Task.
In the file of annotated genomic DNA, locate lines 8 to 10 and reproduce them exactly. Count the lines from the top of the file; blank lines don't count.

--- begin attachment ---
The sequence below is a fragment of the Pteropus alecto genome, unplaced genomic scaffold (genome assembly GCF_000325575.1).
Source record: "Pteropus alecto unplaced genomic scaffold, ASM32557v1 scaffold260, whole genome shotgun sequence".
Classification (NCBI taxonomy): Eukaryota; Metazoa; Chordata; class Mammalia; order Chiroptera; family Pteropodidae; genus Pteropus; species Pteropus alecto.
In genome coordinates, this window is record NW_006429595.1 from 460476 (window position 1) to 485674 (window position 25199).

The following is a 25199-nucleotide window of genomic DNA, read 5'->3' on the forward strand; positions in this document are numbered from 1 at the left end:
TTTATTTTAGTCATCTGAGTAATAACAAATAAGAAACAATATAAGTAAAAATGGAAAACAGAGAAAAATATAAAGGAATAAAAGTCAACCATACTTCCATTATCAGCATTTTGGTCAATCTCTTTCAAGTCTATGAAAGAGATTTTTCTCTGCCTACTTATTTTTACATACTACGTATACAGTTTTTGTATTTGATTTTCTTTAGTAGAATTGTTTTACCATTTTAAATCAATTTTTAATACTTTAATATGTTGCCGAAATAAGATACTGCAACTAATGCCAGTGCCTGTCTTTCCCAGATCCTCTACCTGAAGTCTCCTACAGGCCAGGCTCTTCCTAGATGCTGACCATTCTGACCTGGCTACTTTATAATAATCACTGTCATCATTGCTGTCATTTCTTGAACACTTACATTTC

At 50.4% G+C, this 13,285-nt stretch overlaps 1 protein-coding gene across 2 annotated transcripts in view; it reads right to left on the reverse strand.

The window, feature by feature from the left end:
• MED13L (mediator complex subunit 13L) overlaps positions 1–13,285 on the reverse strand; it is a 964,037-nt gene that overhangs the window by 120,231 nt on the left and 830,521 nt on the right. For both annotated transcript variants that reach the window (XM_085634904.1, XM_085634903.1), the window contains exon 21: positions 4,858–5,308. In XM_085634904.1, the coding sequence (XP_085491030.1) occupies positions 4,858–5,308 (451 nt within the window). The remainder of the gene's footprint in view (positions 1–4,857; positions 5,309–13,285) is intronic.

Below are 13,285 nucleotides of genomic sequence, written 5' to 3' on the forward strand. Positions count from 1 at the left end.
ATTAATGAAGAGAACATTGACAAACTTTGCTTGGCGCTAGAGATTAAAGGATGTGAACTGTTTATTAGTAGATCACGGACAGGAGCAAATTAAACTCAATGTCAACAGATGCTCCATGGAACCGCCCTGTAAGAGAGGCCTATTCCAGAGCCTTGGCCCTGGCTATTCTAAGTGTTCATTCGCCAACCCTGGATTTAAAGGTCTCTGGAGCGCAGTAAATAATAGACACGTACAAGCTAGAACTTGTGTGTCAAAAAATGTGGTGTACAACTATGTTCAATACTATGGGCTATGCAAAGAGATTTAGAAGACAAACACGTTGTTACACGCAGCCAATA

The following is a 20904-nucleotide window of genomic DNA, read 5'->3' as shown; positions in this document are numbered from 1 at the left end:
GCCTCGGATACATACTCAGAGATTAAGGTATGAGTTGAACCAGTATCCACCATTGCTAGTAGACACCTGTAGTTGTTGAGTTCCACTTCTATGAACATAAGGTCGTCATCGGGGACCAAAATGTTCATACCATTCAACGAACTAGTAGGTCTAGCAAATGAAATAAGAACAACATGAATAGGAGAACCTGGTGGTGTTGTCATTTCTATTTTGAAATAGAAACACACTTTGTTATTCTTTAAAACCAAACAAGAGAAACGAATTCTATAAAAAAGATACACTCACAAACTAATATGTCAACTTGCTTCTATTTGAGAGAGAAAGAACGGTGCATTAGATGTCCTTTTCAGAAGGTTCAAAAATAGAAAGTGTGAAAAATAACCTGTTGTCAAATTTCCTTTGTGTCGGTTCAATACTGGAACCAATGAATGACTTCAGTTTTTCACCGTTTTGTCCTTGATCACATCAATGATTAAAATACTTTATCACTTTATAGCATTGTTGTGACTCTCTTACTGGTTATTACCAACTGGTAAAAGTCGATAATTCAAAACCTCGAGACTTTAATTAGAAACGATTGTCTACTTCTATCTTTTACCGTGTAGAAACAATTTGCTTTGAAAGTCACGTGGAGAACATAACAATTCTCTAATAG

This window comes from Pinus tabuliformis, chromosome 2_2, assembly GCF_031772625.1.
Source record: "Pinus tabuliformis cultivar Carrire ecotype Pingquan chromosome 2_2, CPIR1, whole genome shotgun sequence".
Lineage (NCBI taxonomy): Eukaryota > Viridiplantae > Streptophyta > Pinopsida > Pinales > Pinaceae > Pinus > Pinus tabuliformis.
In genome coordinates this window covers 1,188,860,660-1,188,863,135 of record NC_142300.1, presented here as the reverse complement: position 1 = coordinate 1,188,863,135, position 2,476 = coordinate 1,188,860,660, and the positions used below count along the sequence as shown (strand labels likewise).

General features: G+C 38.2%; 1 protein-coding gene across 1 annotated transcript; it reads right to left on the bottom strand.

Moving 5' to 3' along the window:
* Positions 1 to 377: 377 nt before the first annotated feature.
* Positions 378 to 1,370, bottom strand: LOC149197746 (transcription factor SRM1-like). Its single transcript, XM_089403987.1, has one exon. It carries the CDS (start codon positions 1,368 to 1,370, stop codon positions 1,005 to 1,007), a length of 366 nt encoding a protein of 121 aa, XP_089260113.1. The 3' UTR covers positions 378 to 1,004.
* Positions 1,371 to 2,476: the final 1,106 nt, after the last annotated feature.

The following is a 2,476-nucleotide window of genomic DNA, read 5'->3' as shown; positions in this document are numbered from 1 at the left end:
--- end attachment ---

The window, feature by feature from the left end:
• MED13L (mediator complex subunit 13L) overlaps positions 1–13,285 on the reverse strand; it is a 964,037-nt gene that overhangs the window by 120,231 nt on the left and 830,521 nt on the right. For both annotated transcript variants that reach the window (XM_085634904.1, XM_085634903.1), the window contains exon 21: positions 4,858–5,308. In XM_085634904.1, the coding sequence (XP_085491030.1) occupies positions 4,858–5,308 (451 nt within the window). The remainder of the gene's footprint in view (positions 1–4,857; positions 5,309–13,285) is intronic.

Below are 13,285 nucleotides of genomic sequence, written 5' to 3' on the forward strand. Positions count from 1 at the left end.